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January 13, 1984

Infections in Office Practice

Author Affiliations

University of Pittsburgh

JAMA. 1984;251(2):267. doi:10.1001/jama.1984.03340260071039

This article is only available in the PDF format. Download the PDF to view the article, as well as its associated figures and tables.


Infection in ambulatory patients is the most common problem encountered by pediatricians, internists, and family practitioners. In the past few years there has been a multitude of new antibiotics and vaccines, as well as new therapeutic strategies designed for practitioners. This concise, multiauthored textbook contains new and practical information in a series of 14 chapters dealing with office infections and oral antibiotics. Basic science and pathophysiology are succinctly presented, and all statements are rigorously referenced with citations as recent as 1982. For example, an introductory chapter on "Problems and Perspectives in Office Infections" contains 118 references. Therefore, this is not merely a "how to" manual dealing with therapy, but an informative text that educates the practitioner.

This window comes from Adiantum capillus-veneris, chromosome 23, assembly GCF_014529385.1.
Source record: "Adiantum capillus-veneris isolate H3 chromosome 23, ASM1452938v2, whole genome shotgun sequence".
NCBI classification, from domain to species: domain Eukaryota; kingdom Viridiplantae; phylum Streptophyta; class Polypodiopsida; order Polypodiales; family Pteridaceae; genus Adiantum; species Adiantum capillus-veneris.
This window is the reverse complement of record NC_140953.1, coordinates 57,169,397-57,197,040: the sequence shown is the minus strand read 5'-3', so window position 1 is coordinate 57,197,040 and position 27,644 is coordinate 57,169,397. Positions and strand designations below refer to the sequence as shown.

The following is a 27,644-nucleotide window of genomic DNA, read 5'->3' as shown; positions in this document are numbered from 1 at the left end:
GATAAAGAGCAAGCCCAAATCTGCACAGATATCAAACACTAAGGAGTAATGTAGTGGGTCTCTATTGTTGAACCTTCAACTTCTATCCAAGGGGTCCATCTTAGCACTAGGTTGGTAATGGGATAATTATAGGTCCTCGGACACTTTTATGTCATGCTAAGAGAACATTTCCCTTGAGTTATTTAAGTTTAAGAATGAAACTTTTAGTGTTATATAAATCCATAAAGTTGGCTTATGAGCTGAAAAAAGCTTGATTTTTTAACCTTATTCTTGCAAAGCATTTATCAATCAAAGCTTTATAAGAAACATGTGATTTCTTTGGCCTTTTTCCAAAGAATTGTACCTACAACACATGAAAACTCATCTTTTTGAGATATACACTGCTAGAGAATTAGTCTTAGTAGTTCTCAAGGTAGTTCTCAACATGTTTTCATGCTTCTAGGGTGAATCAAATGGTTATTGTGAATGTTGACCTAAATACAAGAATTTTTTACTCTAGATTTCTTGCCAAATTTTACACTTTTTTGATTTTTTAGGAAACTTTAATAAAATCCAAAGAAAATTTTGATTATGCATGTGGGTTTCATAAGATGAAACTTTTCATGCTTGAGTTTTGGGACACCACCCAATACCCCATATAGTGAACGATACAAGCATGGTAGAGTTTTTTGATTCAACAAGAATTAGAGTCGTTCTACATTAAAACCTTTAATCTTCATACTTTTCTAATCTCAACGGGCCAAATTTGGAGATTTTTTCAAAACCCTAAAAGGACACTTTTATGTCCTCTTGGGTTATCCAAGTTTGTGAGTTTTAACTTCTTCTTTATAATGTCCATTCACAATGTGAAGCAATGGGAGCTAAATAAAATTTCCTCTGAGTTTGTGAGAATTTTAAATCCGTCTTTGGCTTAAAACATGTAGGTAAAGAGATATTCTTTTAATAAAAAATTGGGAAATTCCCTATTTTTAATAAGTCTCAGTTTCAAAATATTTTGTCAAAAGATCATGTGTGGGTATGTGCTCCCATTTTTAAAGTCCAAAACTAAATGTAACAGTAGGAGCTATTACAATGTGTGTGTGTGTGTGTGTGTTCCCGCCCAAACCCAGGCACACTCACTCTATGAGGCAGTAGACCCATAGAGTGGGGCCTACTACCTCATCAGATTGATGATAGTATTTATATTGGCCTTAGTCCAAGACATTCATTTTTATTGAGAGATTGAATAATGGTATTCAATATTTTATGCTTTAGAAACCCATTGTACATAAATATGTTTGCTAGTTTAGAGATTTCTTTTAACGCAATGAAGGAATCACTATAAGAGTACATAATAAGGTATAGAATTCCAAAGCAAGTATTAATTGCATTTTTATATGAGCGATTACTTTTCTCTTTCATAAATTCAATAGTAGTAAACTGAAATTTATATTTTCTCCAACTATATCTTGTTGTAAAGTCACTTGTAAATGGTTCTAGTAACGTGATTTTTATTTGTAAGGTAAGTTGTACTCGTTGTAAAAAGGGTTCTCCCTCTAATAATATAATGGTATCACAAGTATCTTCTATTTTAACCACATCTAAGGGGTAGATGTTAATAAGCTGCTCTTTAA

The chapters on sexually transmitted disease, lower respiratory tract infections, and urinary tract infections are well done. There is a practical section on indications for the outpatient management of pneumonias. The chapters on ocular